Sep 30 2013
A crown court judge has thrown out the case of a campaigner accused of vandalising a masterpiece by the English romantic painter John Constable.
Paul Manning, 57, was due to plead to a charge of criminal damage at Southwark Crown Court in London, but Judge Alistair McCreath, Recorder of Westminster, quashed the indictment because the cost of restoring the artwork was less than the prosecution had first claimed.
Manning, a Fathers4Justice campaigner from Kirkstone Road, Sheffield, faced one count of damaging property after a four-inch photograph of a young boy was glued to The Hay Wain at the National Gallery in London in June.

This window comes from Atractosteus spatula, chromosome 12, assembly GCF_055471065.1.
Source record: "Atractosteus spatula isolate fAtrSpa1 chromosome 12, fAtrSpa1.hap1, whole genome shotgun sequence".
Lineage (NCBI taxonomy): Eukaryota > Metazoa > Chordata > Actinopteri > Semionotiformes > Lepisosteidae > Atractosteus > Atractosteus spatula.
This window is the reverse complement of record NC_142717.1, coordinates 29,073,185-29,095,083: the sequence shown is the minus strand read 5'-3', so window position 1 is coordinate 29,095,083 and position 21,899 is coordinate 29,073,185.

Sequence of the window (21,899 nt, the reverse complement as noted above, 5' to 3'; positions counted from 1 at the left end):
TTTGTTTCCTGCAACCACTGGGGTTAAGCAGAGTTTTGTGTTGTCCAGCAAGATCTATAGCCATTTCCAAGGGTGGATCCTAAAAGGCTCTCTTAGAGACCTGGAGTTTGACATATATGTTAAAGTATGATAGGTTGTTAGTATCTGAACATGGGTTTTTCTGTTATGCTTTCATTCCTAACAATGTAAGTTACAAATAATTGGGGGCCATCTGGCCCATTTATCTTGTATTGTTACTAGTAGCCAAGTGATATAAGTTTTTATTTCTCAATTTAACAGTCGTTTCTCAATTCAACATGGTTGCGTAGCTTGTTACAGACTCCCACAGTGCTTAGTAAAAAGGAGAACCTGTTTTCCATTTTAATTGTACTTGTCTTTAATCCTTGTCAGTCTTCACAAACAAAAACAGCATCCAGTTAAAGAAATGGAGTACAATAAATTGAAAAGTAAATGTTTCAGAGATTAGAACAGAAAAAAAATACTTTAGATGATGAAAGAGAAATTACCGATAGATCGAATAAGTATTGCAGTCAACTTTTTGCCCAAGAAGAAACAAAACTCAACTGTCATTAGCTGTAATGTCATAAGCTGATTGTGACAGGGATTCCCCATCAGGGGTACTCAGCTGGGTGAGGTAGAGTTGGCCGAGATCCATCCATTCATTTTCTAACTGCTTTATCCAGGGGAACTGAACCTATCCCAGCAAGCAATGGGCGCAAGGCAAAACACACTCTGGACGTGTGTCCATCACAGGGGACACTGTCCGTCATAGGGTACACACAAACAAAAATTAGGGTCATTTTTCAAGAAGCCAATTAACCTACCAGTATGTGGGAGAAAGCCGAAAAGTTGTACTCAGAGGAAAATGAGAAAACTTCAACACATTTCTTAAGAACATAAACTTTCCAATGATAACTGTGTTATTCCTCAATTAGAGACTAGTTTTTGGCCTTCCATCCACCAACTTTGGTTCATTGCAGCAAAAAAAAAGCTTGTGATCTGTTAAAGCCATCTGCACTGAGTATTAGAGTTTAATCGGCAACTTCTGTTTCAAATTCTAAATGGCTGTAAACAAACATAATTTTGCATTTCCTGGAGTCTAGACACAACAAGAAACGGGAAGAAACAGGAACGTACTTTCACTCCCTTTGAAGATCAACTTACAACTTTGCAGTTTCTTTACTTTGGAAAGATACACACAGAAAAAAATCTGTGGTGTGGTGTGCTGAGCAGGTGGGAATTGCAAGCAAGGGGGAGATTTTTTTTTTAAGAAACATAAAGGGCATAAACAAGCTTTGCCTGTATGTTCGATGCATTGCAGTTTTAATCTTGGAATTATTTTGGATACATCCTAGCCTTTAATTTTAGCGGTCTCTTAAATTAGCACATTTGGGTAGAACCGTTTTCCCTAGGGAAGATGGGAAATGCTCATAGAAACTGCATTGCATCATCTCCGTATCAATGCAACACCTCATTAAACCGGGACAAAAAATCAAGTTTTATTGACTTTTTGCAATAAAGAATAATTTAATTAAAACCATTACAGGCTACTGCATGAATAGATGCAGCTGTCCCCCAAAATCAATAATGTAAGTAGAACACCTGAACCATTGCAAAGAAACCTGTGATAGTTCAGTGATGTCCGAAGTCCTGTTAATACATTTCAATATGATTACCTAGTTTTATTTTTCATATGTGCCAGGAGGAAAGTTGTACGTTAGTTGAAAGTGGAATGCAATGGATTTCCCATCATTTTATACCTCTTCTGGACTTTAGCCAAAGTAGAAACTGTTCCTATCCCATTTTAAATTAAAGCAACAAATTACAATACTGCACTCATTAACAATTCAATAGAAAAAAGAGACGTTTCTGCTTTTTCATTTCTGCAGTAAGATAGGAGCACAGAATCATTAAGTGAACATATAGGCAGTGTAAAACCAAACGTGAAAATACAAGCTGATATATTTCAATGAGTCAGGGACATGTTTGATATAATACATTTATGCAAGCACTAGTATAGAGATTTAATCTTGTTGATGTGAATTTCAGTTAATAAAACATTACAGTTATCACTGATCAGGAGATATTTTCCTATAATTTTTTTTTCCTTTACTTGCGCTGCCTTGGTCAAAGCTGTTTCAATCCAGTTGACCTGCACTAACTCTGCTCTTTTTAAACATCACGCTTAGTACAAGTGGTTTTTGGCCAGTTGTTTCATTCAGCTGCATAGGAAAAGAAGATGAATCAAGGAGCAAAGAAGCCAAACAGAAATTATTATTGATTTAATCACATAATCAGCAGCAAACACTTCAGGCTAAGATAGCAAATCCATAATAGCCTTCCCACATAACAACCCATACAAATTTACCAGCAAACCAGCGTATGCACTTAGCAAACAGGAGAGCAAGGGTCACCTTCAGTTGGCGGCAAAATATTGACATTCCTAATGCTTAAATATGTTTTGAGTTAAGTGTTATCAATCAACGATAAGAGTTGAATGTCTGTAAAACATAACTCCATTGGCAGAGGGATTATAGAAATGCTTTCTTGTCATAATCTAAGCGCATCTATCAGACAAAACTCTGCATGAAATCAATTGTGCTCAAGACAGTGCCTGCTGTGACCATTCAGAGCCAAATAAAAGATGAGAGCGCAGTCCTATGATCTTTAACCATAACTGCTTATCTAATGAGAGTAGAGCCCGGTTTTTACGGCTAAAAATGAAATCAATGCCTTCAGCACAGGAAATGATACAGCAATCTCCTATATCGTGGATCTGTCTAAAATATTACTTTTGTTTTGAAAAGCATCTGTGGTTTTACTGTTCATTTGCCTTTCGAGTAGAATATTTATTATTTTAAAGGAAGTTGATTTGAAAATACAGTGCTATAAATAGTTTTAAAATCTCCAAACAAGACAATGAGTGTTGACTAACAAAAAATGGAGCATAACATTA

Judge McCreath told the court an expert had concluded that the damage had simply brought forward the painting's planned restoration, and the damage cost £3,436 rather than the £30,000 the prosecution had originally said.
He said: "I'm simply quashing the indictment. End of.
"The matter must take its course elsewhere."
Manning's case will now be sent to Westminster Magistrates' Court.
The Hay Wain is one of the country's most recognisable works of art.
Constable's oil painting shows an idyllic rural scene with a cart - the eponymous hay wain - in the river Stour in Suffolk.